11-03-2014  (36697 lectures) Categoria: Medical

CLAVICLE PAIN - Thoracic outlet syndrome

Thoracic outlet syndrome (TOS) is a group of disorders that occur when blood vessels or nerves in the space between your collarbone and your first rib (thoracic outlet) are compressed. This can cause clavicle, chest and neck pain and maybe shoulder and numbness in your fingers.

What could be causing my collarbone pain?

Many injuries can damage the collarbone, and some require immediate attention. When should a person seek emergency treatment, and when will a routine trip to the doctor be enough? We address these questions and more.

The collarbone, also known as the clavicle, extends from the shoulder to the breastbone.

Common causes of collarbone pain include:

  • fracture
  • thoracic outlet syndrome
  • joint injury
  • osteoarthritis
  • sleeping position
  • distal clavicular osteolysis
  • cancer
  • osteomyelitis

Collarbone highlighted in 3D render of x-ray of human skeleton.Share on PinterestSome injuries to the collarbone will require immediate medical treatment.

The collarbone is among the most likely to fracture. Blunt force applied to an outstretched arm or shoulder can easily injure or break this bone.

The following activities often lead to broken or fractured collarbones:

  • birth
  • contact sports, such as football, martial arts, or basketball
  • car accidents

How can a person identify a broken collarbone?

Collarbone breaks and fractures usually occur with shoulder injuries caused by accidents.

Pain around the collarbone will start suddenly and often grow worse as a person tries to move their shoulder. They may also feel a grinding sensation or hear a clicking noise.

Other symptoms of a broken or fractured collarbone include:

  • tenderness
  • swelling
  • bruising around the area
  • a stiff arm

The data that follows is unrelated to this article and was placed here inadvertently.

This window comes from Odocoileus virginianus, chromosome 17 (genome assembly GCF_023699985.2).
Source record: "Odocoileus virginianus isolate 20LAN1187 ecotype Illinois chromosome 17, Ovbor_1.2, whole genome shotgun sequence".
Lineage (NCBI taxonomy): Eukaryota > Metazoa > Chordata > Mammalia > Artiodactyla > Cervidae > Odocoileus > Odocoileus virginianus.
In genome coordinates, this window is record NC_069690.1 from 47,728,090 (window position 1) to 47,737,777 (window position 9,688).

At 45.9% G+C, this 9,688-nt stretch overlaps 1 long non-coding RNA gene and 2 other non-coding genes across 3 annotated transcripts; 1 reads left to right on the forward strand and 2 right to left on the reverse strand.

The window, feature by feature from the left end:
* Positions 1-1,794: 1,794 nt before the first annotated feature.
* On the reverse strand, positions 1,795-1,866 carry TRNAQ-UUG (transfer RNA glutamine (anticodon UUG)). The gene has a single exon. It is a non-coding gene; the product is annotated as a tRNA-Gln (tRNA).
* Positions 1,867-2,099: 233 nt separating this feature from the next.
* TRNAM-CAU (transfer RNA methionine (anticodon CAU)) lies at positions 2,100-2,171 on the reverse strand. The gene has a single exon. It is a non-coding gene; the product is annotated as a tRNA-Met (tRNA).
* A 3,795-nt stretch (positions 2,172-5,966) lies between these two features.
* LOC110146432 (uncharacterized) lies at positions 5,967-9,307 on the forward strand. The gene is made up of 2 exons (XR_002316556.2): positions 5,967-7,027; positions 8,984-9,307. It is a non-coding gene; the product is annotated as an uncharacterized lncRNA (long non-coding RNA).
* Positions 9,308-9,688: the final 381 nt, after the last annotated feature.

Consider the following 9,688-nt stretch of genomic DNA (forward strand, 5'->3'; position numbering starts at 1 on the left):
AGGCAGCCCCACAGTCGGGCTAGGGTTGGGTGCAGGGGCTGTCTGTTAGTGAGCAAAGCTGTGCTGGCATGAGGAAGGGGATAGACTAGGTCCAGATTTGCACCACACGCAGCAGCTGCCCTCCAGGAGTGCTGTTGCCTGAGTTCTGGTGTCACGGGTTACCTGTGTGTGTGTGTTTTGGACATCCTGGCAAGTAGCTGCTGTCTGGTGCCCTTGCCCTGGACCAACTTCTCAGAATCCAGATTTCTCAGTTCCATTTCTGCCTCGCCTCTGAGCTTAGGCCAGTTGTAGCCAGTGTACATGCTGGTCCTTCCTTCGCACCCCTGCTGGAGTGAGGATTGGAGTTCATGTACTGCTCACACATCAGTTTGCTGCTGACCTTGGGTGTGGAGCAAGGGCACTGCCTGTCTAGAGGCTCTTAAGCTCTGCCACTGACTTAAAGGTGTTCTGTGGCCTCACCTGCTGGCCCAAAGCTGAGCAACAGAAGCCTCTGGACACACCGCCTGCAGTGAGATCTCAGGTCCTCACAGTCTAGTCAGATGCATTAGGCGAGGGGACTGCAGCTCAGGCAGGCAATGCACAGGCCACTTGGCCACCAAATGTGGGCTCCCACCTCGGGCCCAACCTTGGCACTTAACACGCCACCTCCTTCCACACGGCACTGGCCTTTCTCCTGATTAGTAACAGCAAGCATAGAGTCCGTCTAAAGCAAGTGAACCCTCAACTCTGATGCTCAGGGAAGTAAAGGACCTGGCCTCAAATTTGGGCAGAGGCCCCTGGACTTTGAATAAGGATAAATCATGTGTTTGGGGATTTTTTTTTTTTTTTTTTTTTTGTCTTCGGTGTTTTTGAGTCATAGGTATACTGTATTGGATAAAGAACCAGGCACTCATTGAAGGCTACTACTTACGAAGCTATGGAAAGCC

A caregiver or doctor may notice that a newborn is not moving one arm, possibly indicating a brake or fracture.

A broken collarbone is diagnosed following an X-ray and an examination, in which a doctor checks for bruising or swelling.

Treatment

Treatment will depend on the severity of the injury.

If the bone has remained in place, despite the break or fracture, a person will likely only need to wear a sling for a few days and rest the arm. In some cases, a doctor will recommend a brace instead.

More severe breaks may require surgery, in which a surgeon will insert pins, a rod, or a plate to keep the bone and fragments in place during healing.

This occurs when the collarbone shifts from its normal position and applies pressure to the blood vessels and nerves located between the bone and the highest rib.

Potential causes of thoracic outlet syndrome include:

  • obesity
  • injury
  • poor posture
  • weak shoulder muscles
  • repetitive lifting or strain
  • congenital disability

The following symptoms may indicate this syndrome:

  • weakness in the arm
  • a painful lump under the collarbone
  • pain and swelling or numbness in one arm
  • pain in the neck, collarbone, or shoulder
  • changes to the color of the hands or fingers

Physical therapy is a common treatment. It will likely focus on strengthening the muscles around the collarbone. However, surgery may be required in more severe cases.

Woman with injury to collarbone joint holding neck and shoulder while outside running.Share on PinterestAn injury to the joint connecting the collarbone to the shoulder blade may cause pain and tenderness.